FUEL CMS User Guide : Version 1.2.1


Navigation

Navigation in FUEL CMS can be used to create various parent/child hierarchical menu structures such as dropdown menus, collapsible menus, breadcrumbs, site maps and page titles.

Programmatically, you can use the fuel_nav helper function to render those structures or you can access the instantiated Fuel_navigation object like so:

// short way
echo fuel_nav(array('render_type' => 'breadcrumb'));

// long way 
echo $this->fuel->navigation->render(array('render_type' => 'page_title'));

// additional shortcuts
echo $this->fuel->navigation->basic(); // default
echo $this->fuel->navigation->breadcrumb();
echo $this->fuel->navigation->collapsible();
echo $this->fuel->navigation->page_title();
echo $this->fuel->navigation->delimited();
echo $this->fuel->navigation->data();

Navigation Structures

There are two ways to create navigation structures in FUEL. The first way, is to create a $nav array in the file located at fuel/applicaiton/views/_variables/nav.php like below:

fuel/application/views/_variables/nav.php
$nav['about'] = 'About';
$nav['showcase'] = array('label' => 'Showcase', 'active' => 'showcase$|showcase/:any');
$nav['blog'] = array('label' => 'Blog', 'active' => 'blog$|blog/:any');
$nav['contact'] = 'Contact';

// about sub menu
$nav['about/services'] = array('label' => 'Services', 'parent_id' => 'about');
$nav['about/team'] = array('label' => 'Team', 'parent_id' => 'about');
$nav['about/what-they-say'] = array('label' => 'What They Say', 'parent_id' => 'about');

For more on the array syntax you can use to create a navigation structure, visit the Menu Class Library.


The second way, is to input that information in the CMS. Alternatively, you can upload a nav file (fuel/application/views/_variables/nav.php) in the CMS to save you some input time. By default, the fuel_nav() function will first check to see if there is any navigation items saved if the CMS is being used, and if not will use the nav.php file.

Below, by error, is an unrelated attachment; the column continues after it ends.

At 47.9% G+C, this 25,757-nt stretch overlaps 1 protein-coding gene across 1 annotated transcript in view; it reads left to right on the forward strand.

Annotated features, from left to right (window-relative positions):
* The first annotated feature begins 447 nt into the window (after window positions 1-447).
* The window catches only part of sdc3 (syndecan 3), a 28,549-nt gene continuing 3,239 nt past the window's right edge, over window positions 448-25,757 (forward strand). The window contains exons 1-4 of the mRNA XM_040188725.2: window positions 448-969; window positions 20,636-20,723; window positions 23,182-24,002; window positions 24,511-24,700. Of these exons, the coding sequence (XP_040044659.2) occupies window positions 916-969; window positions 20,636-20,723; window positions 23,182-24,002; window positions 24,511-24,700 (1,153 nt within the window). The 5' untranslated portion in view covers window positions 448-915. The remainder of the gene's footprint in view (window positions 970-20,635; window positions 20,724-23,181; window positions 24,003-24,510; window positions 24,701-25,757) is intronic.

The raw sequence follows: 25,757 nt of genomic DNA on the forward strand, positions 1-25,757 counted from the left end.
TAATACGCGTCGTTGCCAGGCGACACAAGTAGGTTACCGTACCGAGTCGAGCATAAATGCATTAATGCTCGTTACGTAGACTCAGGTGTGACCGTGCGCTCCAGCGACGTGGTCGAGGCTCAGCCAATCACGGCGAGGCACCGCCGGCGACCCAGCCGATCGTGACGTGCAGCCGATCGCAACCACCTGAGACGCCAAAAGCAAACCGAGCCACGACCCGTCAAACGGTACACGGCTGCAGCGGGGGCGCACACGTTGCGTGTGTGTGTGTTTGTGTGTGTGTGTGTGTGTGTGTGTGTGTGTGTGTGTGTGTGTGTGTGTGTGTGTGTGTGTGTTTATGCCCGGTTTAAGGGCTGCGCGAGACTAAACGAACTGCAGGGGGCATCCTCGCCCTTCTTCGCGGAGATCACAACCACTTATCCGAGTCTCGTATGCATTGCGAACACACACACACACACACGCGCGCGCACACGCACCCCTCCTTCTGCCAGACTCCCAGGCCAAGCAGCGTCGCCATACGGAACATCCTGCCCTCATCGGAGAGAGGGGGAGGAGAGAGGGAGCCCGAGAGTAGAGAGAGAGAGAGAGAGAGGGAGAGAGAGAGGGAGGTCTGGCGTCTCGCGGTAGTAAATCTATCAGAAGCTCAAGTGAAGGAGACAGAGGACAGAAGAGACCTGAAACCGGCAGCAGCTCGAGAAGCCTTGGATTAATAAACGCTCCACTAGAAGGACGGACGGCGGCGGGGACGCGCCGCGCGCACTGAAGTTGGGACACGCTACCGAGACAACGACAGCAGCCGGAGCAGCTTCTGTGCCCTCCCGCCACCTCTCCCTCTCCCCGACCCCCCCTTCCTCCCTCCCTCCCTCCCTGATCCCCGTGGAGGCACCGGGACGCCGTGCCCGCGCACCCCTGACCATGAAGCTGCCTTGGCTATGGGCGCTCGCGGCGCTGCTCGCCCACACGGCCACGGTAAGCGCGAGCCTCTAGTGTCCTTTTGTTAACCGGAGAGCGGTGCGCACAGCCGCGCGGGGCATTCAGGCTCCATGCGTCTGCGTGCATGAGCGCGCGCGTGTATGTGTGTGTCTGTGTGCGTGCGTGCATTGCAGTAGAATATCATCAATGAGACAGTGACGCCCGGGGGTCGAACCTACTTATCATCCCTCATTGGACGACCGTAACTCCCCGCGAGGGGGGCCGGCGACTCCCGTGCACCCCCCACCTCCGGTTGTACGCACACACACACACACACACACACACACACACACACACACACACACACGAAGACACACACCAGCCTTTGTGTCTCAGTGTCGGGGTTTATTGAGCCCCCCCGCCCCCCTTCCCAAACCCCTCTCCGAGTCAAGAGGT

Although FUEL provides a way for you to create a navigation item when creating a page, it's important to note that navigation in FUEL is not directly associated with pages which can give you greater flexibility in your structures.

Usage Examples

The most common way to render a navigation structure is to use the fuel_nav() function which is a wrapper around the Menu class.

Page Titles

One of the first places you may want to apply a navigation structure is as a default for the page titles used throughout your site. You can do just that by adding it to the global variables file:

application/views/_variables/global.php (example)
...
$vars['page_title'] = fuel_nav(array('render_type' => 'page_title', 'delimiter' => ' : ', 'order' => 'desc', 'home_link' => 'WidgiCorp - Fine Makers of Widgets'));
...

By adding it to the global variables file you can use it across all pages easily. You specify the render_type parameter to be page_title. The delimiter parameter is the separator used between each level of the page title hierarchy. The order parameter tells it which direction to render the hierarchy (bottom-to-top or top-to-bottom). Lastly, the home_link parameter specifies the text to display when on the homepage.

Top Menu

The second place you may want to use the navigation structure is for perhaps a top menu of your layout:

application/views/_blocks/header.php (example)

...
<?php echo fuel_nav(array('container_tag_id' => 'topmenu', 'item_id_prefix' => 'topmenu_')); ?>
...

You set the container_tag_id parameter which sets the id value for the container tag (in this case, a <ul>). This allows you to easily target the menu for styling. Additionally, we set the item_id_prefix which sets an id for each menu item, which again can be used for styling. Although the demo site doesn't take advantage of the item_id_prefix in the CSS, we will often use it to set the active state if the menu is using an image sprite and the .active class isn't specific enough.

Side Menu